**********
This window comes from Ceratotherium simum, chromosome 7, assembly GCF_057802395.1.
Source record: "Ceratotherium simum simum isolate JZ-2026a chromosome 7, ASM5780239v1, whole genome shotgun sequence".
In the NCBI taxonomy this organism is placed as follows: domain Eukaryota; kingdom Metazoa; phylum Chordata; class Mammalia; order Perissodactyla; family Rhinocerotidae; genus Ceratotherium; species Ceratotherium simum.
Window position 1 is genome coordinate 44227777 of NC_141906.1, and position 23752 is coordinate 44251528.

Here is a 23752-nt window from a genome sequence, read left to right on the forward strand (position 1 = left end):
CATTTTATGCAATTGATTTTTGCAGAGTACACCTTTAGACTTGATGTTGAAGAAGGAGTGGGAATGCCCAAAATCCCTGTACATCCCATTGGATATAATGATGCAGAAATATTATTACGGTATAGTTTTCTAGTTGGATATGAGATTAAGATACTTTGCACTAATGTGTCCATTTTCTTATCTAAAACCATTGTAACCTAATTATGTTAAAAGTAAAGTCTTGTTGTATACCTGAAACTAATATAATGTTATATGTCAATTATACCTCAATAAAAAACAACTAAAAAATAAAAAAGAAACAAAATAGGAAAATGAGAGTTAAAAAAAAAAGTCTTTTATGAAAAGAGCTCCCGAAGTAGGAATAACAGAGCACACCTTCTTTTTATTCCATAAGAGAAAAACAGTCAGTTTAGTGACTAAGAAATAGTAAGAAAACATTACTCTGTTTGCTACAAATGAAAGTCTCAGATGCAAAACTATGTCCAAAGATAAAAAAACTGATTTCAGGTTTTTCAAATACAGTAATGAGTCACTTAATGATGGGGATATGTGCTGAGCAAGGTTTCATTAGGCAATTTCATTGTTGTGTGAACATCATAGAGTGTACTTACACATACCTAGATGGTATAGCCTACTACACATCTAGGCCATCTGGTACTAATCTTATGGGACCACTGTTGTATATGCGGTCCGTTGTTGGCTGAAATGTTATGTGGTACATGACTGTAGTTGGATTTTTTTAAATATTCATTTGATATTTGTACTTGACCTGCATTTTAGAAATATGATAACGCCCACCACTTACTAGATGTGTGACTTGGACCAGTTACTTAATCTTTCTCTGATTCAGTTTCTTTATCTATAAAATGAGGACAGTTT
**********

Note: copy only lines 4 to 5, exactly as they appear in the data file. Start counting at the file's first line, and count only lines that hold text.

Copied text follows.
Window position 1 is genome coordinate 44227777 of NC_141906.1, and position 23752 is coordinate 44251528.

Here is a 23752-nt window from a genome sequence, read left to right on the forward strand (position 1 = left end):